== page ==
Still loads of nonsense on the net about intel QPI and DMI!

There’s tons of senseless discussions and questions and wrong facts on the net about intel QPI and DMI. Here is some nonsense you can find over an over again:

  • “Is QPI only temporary?” :doh:
  • “Lynnfield has QPI! It’s only on die.” :doh: :doh:
  • “intel is moving back from QPI to DMI.” :doh: :doh: :doh:

OK, it’s sooooooo simple:

QPI is used to connect high volume data transfer between two CPUs or between a CPU and a “northbridge”.

The DMI link is a lower data volume transfer connection used to connect a “southbridge” to a “northbridge” or a “southbridge” to a CPU that has all “northbridge” functionalities integrated (memory controller plus PCIE controller).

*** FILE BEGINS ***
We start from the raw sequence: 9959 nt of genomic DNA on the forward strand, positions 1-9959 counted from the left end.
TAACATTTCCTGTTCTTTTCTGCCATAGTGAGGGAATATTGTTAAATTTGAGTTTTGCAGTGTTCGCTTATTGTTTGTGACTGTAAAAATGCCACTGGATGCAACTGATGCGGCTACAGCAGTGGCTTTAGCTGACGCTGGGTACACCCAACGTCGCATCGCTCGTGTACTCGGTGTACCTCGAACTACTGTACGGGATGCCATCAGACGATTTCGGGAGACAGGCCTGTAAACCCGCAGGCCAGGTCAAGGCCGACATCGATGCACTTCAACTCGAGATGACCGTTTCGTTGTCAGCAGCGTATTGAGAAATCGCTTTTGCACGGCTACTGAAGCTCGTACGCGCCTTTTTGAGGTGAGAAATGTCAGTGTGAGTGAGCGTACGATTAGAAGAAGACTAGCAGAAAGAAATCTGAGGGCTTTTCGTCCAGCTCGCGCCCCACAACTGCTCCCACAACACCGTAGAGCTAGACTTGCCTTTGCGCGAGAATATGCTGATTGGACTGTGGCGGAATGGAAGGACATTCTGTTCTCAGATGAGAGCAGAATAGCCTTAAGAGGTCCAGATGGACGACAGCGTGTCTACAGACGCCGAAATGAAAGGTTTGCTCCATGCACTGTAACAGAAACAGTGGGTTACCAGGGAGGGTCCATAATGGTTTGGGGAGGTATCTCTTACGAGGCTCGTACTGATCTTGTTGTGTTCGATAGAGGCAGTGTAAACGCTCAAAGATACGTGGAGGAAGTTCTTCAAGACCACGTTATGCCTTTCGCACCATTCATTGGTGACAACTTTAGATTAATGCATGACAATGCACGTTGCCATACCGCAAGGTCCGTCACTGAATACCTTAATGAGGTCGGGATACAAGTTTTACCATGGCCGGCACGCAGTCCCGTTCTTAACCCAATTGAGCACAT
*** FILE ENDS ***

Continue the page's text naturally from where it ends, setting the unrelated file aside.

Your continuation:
This means:

intel CAN’T(!) move back to DMI, because such a statement doesn’t make any sense:

Bloomfield still has 50% of the northbridge functionalities (the PCIE controllers) left off on a northbridge (the X58 IOH). Therefore it still needs to connect to a “northbridge”. Naturally it does so through a QPI bus.

Lynnfield has and all Sandy Bridges (as it seemes so far) will have all northbridge functionalities integrated. Therefore they only need to connect to a southbridge (the P55, P67 and X68 PCHs). Naturally they do so through a DMI bus.


QPI is a technology to interconnect DIES. There is NO(!) QPI on the Lynnfield die! The integrated connection to the on-die PCIE controller is not QPI but some internal high-bandwidth connection technology.


QPI isn’t temporary either! It’s possible that it’s a temporary issue to use QPI on desktop systems to connect to the X58 IOH, since even the X68 will need to be just a PCH it seems. But QPI will always be the bus that connects the CPUs of multi-CPU systems!

Are these little things so hard to get?? :wink: :slight_smile: